Omar Al Bashir’s Escape: South Africa To Appear Before ICC

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Omar Al Bashir’s Escape In 2015: South African has been summoned to the International Criminal Court on April 7 over the country’s failure to arrest South Sudan’s President Omar Hassan al-Bashir during his visit two years ago.

This comes after the ICC agreed in December 2016 to convene a public hearing under Article 87(7) of the Rome Statute to discuss issues relevant to its determination of whether to make a finding of non-compliance by South Africa.

South Africa is expected to make written and oral submissions at that hearing, which will take place on April 7 in The Hague.

See Also: Breaking News: South Africa Officially Revokes ICC Withdrawal

The Southern Africa Litigation Centre (SALC) confirmed the report in a statement issued on Thursday.

“Next Friday, 7 April 2017, South Africa will appear before the Pre-Trial Chamber of the International Criminal Court (ICC) to argue why the Court should not make a finding of non-compliance against the country for its failure to arrest President Omar Al-Bashir when he attended an African Union Summit in South Africa in June 2015,” the SALC announced.

SALC’s Executive Director, Kaajal Ramjathan-Keogh reiterated the centre’s decision to make its submission on the matter and also show how various government departments appear to have colluded to facilitate the departure of Al Bashir from South Africa.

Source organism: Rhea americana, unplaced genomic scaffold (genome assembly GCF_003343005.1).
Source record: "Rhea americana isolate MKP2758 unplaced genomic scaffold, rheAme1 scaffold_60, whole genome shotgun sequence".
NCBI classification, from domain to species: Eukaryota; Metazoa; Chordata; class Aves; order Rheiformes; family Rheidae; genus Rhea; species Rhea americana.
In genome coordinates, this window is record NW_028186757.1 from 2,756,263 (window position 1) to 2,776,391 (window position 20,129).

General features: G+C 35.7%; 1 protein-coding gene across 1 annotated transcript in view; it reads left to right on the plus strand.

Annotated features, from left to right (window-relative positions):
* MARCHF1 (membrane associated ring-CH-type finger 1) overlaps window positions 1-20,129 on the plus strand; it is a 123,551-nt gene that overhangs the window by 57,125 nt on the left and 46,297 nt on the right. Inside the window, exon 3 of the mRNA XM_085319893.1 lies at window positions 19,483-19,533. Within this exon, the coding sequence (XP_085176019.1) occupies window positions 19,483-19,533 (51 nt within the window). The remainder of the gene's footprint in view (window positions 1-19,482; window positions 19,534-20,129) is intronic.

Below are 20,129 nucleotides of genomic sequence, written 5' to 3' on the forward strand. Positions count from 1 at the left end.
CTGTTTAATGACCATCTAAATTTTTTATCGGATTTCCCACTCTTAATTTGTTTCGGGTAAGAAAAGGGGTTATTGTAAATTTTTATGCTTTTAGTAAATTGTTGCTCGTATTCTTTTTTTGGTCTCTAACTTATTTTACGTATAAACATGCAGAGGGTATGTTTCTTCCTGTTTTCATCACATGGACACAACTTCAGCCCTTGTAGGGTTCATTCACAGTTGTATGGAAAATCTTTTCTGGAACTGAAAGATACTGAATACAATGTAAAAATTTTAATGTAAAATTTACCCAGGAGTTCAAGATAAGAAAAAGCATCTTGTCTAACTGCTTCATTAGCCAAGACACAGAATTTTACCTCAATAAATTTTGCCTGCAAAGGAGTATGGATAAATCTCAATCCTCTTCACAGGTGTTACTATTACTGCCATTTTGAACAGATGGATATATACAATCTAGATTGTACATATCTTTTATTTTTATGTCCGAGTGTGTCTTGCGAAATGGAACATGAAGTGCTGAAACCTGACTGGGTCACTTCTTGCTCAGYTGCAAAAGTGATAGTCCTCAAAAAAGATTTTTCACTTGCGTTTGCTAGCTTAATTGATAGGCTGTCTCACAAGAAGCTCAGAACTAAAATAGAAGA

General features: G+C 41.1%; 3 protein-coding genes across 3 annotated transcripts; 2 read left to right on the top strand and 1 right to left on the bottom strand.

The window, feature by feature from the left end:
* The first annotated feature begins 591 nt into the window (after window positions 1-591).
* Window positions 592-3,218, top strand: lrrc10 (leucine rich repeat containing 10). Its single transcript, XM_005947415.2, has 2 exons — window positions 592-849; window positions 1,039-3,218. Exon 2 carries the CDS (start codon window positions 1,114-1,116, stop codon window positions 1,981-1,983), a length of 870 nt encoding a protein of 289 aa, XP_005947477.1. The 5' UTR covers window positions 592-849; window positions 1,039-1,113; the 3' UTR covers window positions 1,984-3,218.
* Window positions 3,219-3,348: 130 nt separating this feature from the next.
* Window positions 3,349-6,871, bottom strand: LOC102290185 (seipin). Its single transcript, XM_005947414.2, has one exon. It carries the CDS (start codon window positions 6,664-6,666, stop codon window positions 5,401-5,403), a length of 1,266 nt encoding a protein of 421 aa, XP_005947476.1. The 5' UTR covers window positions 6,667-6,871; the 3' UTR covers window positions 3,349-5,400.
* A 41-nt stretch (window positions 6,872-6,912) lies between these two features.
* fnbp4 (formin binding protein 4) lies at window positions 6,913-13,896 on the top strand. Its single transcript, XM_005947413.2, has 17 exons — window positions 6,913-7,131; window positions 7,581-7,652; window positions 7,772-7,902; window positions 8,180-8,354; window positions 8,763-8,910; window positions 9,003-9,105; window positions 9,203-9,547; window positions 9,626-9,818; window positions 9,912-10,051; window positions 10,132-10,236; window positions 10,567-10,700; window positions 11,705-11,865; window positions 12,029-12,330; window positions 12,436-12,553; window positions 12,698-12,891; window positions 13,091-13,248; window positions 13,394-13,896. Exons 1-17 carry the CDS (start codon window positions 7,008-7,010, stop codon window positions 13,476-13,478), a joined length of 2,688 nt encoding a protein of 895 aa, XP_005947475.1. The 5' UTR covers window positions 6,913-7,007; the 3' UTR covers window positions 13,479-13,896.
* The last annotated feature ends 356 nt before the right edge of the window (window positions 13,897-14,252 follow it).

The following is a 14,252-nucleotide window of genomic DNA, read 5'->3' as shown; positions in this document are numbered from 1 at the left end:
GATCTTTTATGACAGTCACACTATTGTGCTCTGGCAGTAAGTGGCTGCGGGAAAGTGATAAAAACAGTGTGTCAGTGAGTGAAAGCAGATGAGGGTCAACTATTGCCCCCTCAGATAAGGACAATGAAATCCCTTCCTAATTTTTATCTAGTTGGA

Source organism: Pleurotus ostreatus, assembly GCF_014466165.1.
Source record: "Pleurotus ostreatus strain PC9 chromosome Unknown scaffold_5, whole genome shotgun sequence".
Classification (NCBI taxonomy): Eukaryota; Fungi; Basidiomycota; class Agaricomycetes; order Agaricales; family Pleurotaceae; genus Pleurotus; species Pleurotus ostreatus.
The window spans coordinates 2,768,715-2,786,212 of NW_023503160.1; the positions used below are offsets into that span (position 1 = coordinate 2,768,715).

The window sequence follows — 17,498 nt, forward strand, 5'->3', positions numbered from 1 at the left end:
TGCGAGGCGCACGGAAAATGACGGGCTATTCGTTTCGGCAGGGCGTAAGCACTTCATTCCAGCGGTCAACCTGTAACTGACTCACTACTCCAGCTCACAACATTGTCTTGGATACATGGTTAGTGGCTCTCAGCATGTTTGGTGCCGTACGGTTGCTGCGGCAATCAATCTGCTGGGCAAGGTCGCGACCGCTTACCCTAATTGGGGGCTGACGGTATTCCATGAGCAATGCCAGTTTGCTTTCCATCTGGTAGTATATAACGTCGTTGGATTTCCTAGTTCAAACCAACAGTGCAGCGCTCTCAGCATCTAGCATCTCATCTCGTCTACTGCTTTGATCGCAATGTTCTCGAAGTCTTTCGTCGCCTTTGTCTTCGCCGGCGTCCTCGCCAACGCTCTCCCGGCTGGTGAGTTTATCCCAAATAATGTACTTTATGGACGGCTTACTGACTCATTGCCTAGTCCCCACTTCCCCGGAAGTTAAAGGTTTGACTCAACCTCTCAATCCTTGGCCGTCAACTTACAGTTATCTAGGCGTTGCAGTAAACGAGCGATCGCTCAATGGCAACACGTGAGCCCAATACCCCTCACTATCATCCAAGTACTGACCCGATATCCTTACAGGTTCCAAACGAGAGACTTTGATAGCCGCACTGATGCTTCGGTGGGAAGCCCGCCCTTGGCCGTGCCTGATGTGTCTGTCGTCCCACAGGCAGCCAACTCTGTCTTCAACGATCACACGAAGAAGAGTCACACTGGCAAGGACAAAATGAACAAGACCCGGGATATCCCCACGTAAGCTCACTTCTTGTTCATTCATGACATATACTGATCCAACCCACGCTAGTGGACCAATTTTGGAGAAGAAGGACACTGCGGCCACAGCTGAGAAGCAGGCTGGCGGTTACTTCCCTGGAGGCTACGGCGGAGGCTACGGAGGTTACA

“Had these ministers wanted to ensure compliance with the interim court order, which sought to prevent Al Bashir’s departure while the matter was being heard, they could have taken steps to inform their officials, in whose care the Sudanese delegation was entrusted,” Ramjathan-Keogh explained.

BuzzSouthAfrica learned that the hearing will be broadcast live from Court Room 1 at the ICC.

Al-Bashir was allowed to leave the country even though the North Gauteng High Court Judge Hans Fabricius ordered authorities to stop him then. He is the first sitting president to be wanted by the ICC, and the first person to be charged by the ICC for the crime of genocide.



The summit was chaired by Zimbabwe’s president, Robert Mugabe, who had urged African leaders to pull out of the ICC.

African states accuse the international court of only targeting political leaders in Africa and failing to punish those responsible for war crimes in the Middle East and elsewhere.

South Africa is an ICC signatory and as such obliged to implement arrest warrants but the ANC allowed Al-Bashir to vamoose.

Earlier this month, South Africa revoked its decision to pull out from the ICC, after persistent pressure from the government’s critics. The pack of critics was led by the Democratic Alliance (DA) party, which took the government to court over the decision.

Gambia was the last country that left the International criminal court, precisely in October 2016 – just days after similar decisions were taken by South Africa and Burundi.

Gambia’s information minister Sheriff Bojang, at the time, said the court was being used “for the persecution of Africans and especially their leaders” while ignoring crimes committed by the west.”

He made mention of the case of the former British prime minister Tony Blair, whom the ICC decided not to indict over the Iraq war. However, Gambia’s new President Adama Barrow said that his country would remain in the ICC.

See Also: ICC Exit: President Of Rome Statute Assembly Sends Words Of Advice To Zuma

On October 21, 2016, Burundi left after its lawmakers overwhelmingly voted to leave the tribunal. The decision came just months after the ICC announced it would investigate recent political violence there. The bill was subsequently signed by President Pierre Nkurunziza.

The ICC was set up in 2002 to handle the world’s worst crimes. The international tribunal is often accused of being bias against Africa and has also struggled with a lack of cooperation even from the US.

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